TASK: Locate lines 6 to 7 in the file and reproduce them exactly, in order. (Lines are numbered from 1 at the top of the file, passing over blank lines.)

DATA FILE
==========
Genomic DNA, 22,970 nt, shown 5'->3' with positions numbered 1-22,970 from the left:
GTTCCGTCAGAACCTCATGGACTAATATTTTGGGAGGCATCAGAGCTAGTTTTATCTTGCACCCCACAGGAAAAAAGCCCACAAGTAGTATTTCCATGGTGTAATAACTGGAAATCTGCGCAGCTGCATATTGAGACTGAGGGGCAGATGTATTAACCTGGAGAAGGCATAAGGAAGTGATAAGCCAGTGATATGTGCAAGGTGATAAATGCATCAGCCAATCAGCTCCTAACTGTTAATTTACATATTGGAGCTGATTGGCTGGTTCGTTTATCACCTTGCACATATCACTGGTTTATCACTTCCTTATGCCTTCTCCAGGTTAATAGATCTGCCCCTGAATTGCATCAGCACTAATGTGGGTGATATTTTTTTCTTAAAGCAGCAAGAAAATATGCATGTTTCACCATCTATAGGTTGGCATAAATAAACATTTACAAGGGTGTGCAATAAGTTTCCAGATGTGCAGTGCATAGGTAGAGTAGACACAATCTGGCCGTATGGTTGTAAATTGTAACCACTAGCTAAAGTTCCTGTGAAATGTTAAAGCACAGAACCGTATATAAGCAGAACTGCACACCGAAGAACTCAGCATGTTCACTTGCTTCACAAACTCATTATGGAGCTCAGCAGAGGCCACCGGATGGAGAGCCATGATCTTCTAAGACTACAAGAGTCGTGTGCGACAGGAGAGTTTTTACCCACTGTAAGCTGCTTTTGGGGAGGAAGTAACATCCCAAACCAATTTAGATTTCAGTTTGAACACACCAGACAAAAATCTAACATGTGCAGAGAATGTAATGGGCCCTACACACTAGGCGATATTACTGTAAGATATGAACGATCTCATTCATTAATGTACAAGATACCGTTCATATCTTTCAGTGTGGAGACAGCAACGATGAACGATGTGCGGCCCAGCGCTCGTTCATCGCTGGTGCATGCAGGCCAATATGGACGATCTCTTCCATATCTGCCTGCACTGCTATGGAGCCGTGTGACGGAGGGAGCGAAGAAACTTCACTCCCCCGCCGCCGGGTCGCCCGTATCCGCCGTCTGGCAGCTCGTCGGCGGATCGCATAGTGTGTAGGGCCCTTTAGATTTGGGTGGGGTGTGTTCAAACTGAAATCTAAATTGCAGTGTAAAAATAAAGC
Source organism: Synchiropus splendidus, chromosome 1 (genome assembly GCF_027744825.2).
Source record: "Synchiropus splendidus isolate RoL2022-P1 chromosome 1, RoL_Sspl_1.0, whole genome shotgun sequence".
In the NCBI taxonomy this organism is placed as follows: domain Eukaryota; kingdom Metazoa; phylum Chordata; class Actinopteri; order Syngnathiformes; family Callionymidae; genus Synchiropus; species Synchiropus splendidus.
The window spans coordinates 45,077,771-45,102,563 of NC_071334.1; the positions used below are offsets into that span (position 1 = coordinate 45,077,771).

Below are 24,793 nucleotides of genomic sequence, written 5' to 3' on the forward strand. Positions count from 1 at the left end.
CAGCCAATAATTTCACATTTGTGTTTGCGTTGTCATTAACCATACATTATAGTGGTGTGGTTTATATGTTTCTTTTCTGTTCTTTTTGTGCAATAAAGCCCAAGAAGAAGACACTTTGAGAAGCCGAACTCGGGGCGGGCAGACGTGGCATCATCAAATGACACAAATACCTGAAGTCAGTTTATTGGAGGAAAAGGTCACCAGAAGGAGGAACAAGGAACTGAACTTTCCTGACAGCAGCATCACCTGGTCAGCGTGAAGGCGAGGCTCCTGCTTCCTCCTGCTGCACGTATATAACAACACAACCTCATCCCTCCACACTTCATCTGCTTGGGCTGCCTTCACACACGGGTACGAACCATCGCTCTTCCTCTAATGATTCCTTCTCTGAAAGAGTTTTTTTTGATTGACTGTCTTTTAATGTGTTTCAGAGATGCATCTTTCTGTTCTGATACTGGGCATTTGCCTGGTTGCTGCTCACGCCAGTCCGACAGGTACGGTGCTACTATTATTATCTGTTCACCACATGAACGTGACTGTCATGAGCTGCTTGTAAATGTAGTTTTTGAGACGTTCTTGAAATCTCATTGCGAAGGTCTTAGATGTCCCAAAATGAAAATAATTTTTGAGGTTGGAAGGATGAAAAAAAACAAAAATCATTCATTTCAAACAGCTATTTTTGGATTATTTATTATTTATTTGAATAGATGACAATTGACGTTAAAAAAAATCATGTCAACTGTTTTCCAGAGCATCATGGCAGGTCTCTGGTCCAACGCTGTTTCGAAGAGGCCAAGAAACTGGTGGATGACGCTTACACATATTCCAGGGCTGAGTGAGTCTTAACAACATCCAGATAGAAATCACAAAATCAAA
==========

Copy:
The window spans coordinates 45,077,771-45,102,563 of NC_071334.1; the positions used below are offsets into that span (position 1 = coordinate 45,077,771).

Below are 24,793 nucleotides of genomic sequence, written 5' to 3' on the forward strand. Positions count from 1 at the left end.